We’re in the midst of an exciting time in photography. Established brands such a Canon and Nikon are producing great cameras and lenses but they are being pushed to offer more, and to innovate due to the pressure from rising brands such as Sony, Tamron, and Sigma. Furthermore, the disparity in quality between the anchor brands is greatly diminishing, and in some instances, nonexistent.
As an obvious example, DxO Mark recently ranked the Sigma 85mm 1.4 ART higher in their metrics than the vaunted and $4,500 Zeiss Otus 85. The great benefit, of course, is that we have more choice, but there is still room for more, and with the broader adoption of Sony E-mount cameras it would seem this is an arena where brands like Tamron and Sigma can really beef up the competition and grab more marketshare by offering great choices at more ‘competitive’ price points.
Here are six lenses that Tamron and Sigma should introduce to Sony E-mount system.
The Sony a6xx series is a popular line of cameras for good reason. It offers stunning images and class leading video features at a great value. However, it is still a relatively young mount and doesn’t yet offer the higher quality lenses that many desire for their work. Here are a few lenses that Tamron and Sigma could make to fill in the gaps.
1.) 17-50mm f2.8 – ($650-$800)
A high-quality standard zoom would be a perfect pairing with Sony’s APS-C lineup. Right now, a fast lens that covers these keys focal lengths is missing. This lens will undoubtedly be a bit a larger, but size hasn’t stopped Sony users from adapting or using larger lenses (Sony G anyone?). Currently, there are no zooms with a constant aperture faster than f/4. So, its reasonable to think that the benefits of a natively mounting lens would trump that concern. 2.) 55mm f1.4 – ($500-$700)
If either lens maker wants to shake things up a bit this would be the way to go. Sony seems unlikely to provide a portrait lens made for their cropped sensor camera anytime soon faster than 1.8 (Sony 50mm 1.8 OSS is closest), but looking at the popularity of Fuji and their 56mm 1.2, there seems to be room to compete in this segment of the market.
3.) 55-200mm f4-5.6 – ($350-$650)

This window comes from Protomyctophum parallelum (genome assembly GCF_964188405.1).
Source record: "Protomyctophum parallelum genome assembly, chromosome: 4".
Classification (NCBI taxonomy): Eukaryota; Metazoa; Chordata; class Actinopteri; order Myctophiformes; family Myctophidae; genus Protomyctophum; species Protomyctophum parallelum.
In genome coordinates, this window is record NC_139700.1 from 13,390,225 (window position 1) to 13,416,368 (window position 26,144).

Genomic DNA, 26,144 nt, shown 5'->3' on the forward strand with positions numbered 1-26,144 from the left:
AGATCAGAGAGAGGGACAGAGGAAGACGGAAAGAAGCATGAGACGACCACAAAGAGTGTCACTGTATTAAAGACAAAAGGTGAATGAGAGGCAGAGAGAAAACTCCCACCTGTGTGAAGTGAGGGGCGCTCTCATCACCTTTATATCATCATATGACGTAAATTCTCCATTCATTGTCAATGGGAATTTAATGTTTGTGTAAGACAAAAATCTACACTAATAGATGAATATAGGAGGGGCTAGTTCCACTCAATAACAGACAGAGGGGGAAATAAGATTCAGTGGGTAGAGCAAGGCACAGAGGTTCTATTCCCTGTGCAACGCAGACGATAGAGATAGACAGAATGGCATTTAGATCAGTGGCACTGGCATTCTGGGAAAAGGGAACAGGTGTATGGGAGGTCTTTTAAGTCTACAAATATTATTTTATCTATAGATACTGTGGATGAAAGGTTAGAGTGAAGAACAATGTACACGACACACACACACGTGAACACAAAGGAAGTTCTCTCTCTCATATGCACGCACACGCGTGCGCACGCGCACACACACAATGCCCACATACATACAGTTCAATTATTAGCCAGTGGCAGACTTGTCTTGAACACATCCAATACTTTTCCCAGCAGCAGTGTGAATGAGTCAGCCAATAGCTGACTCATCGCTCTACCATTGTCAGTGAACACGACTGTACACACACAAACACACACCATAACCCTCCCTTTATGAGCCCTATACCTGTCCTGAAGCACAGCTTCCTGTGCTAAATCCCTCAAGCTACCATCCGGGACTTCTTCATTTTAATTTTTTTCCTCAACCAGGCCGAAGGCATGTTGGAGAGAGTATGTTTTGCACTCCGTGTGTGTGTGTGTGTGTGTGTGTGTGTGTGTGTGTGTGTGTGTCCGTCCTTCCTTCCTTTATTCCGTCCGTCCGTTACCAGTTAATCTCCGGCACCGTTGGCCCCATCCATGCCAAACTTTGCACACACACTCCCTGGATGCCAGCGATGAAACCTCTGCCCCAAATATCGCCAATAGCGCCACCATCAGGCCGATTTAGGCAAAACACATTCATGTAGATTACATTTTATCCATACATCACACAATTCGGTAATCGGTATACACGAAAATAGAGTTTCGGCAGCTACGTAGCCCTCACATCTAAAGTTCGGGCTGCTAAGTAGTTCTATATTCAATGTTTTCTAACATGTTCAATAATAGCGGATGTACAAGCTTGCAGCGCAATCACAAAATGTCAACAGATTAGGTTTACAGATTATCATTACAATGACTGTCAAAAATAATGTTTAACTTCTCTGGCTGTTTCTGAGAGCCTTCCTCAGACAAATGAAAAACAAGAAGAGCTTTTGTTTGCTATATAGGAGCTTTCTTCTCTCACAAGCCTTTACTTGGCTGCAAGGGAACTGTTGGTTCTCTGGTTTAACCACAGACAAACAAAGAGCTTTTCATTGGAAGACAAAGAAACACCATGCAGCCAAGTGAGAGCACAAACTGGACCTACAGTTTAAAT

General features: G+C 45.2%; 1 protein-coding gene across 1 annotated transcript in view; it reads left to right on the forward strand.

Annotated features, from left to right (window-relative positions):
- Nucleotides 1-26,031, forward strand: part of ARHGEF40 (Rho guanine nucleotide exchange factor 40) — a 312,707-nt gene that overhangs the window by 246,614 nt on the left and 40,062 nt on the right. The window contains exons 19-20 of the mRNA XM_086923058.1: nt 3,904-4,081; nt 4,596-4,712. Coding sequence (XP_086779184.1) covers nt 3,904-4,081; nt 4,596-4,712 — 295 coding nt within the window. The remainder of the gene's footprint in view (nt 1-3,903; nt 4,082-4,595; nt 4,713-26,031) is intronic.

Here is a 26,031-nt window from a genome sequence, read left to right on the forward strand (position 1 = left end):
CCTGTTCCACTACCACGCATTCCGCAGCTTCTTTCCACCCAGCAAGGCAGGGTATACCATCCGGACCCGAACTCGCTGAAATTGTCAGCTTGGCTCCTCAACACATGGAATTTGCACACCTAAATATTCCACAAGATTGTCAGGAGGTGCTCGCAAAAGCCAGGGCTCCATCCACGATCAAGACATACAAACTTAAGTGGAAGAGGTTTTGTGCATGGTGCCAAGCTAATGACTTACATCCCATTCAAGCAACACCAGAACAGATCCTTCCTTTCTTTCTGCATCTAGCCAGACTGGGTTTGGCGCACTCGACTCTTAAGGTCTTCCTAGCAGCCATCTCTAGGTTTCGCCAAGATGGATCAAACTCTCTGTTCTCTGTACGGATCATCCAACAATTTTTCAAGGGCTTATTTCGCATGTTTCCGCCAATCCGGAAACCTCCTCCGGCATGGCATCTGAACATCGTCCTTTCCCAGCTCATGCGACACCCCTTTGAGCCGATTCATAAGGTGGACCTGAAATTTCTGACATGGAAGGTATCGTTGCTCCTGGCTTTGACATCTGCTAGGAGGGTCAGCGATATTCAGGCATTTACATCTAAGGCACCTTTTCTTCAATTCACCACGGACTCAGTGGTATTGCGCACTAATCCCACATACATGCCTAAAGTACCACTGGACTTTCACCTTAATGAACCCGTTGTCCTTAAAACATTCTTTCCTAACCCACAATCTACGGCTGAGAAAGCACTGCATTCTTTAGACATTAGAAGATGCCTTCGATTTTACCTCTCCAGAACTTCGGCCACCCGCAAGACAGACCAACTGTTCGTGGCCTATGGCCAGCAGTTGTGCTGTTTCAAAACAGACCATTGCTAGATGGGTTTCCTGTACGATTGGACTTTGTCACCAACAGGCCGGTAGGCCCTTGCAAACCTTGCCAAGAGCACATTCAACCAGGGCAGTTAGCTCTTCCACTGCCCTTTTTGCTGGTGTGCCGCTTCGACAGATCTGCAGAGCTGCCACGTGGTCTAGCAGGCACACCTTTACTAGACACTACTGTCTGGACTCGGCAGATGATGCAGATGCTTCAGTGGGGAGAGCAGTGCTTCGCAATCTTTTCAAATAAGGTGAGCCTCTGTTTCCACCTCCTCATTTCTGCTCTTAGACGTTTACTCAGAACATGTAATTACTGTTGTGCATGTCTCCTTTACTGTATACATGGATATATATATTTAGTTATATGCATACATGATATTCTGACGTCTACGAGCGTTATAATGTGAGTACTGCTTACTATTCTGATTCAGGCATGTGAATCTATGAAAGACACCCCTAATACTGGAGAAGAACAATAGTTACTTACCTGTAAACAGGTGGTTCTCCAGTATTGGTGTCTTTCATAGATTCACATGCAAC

Sony’s crop-sensor range lacks options that provide reach with speed. Their options are really the E 18-200 3.5-6.3 OSS or the 55-210 4.5-6.3 OSS. While both are good because the cameras are, neither are particularly bright nor fast. A lens in this range that auto-focuses well enough to keep up with the a6500 would make a lot of shooters happy – even if more expensive because it just doesn’t exist.
Full Frame lenses
The a7 series has a lot going for it and it will only continue to grow and pull professionals away from CaNikon, especially if what the rumor sites are saying have merit. It takes a lot to pull pros from their beloved brands but here are some options to make that choice easier.
1.) 24-70mm f2.8 ($1400-$1800)
Sony has a huge gap of $1,100 between their G-Master lens and their “budget” 24-70mm f4. A well priced alternative at f2.8 will be extremely attractive to Sony users and anyone pondering a switch to Sony.
2.) 70-200mm f2.8 ($1300-$1900)
Here in this range Sony has another huge gap between their f2.8 and f4 versions that scream for competition; around $1,500 dollars, and that amount would allow either lens manufacturer to price aggressively and still be viewed as the cost-effective option. Tamron recently announced the update to their 70-200mm at $1,299, and it’s hard to think that an E-mount version would not sell incredibly well.
3.) 24-105mm f4 ($900-$1200)
This is a familiar focal length that covers a wide range of needs and it is completely absent from the Sony E-mount lineup. This all around lens would be great for video and stills. With the ISO performance of Sony cameras, f4 might be more than enough.
What lenses do you think Sony is missing, or perhaps what lenses do they have that you think Sigma could do well to compete with?